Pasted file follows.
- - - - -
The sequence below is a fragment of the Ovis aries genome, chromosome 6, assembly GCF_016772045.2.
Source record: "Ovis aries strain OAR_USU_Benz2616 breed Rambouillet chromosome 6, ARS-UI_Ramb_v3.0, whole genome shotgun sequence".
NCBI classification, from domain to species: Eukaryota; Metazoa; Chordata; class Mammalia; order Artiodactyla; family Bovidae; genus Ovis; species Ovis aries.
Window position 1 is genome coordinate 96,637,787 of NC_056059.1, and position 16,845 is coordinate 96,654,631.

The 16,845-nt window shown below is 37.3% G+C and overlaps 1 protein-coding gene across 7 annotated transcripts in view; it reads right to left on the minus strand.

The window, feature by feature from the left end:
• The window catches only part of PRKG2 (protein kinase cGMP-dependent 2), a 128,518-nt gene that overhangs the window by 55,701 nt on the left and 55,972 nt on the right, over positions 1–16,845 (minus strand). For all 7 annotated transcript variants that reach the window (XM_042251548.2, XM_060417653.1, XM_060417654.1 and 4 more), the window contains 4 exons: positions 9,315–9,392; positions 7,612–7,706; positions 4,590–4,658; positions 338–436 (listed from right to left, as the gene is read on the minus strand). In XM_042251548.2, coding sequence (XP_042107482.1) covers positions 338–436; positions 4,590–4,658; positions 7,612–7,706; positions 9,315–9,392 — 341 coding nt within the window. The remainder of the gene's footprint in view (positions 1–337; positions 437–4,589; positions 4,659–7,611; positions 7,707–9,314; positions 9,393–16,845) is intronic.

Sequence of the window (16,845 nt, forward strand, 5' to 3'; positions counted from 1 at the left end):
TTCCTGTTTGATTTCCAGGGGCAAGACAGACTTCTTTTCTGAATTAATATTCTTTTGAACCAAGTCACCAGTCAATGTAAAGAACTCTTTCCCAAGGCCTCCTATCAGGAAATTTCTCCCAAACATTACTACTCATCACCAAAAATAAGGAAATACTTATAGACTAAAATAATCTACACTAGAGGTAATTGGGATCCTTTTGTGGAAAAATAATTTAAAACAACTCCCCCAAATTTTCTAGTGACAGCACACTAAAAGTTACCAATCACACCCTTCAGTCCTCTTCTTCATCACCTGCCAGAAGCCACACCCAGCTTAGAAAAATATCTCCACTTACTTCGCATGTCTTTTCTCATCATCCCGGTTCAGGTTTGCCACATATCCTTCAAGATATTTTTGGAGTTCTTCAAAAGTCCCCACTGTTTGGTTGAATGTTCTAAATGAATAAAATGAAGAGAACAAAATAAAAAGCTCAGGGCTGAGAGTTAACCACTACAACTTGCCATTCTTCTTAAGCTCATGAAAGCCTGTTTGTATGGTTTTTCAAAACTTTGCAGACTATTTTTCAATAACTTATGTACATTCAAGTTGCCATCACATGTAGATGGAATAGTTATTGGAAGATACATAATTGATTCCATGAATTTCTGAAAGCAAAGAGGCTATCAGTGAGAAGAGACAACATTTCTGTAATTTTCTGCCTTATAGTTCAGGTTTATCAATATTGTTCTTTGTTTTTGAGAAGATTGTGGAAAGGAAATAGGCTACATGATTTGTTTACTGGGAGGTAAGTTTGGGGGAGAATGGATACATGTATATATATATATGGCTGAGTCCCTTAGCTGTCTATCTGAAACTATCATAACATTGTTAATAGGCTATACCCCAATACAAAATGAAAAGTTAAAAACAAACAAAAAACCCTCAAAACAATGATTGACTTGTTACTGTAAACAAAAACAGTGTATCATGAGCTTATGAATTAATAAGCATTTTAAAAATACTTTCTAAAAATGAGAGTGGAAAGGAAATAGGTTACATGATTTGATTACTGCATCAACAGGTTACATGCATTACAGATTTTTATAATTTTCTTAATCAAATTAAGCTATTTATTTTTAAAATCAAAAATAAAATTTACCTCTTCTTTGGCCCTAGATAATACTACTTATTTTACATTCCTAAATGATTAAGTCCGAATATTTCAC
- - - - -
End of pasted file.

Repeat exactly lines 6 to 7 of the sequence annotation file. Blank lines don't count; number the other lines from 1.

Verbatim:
The window, feature by feature from the left end:
• The window catches only part of PRKG2 (protein kinase cGMP-dependent 2), a 128,518-nt gene that overhangs the window by 55,701 nt on the left and 55,972 nt on the right, over positions 1–16,845 (minus strand). For all 7 annotated transcript variants that reach the window (XM_042251548.2, XM_060417653.1, XM_060417654.1 and 4 more), the window contains 4 exons: positions 9,315–9,392; positions 7,612–7,706; positions 4,590–4,658; positions 338–436 (listed from right to left, as the gene is read on the minus strand). In XM_042251548.2, coding sequence (XP_042107482.1) covers positions 338–436; positions 4,590–4,658; positions 7,612–7,706; positions 9,315–9,392 — 341 coding nt within the window. The remainder of the gene's footprint in view (positions 1–337; positions 437–4,589; positions 4,659–7,611; positions 7,707–9,314; positions 9,393–16,845) is intronic.